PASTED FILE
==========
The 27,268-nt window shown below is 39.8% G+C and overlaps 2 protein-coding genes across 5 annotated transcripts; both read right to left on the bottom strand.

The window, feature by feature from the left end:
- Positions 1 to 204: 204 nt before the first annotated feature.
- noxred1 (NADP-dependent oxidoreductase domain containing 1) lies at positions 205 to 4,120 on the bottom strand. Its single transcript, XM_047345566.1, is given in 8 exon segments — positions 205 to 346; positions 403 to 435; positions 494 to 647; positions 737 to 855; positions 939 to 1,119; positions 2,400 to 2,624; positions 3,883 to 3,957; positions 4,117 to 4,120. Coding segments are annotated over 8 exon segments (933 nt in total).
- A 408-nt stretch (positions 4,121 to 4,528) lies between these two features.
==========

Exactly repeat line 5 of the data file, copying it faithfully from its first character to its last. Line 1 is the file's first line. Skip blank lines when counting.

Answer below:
- A 408-nt stretch (positions 4,121 to 4,528) lies between these two features.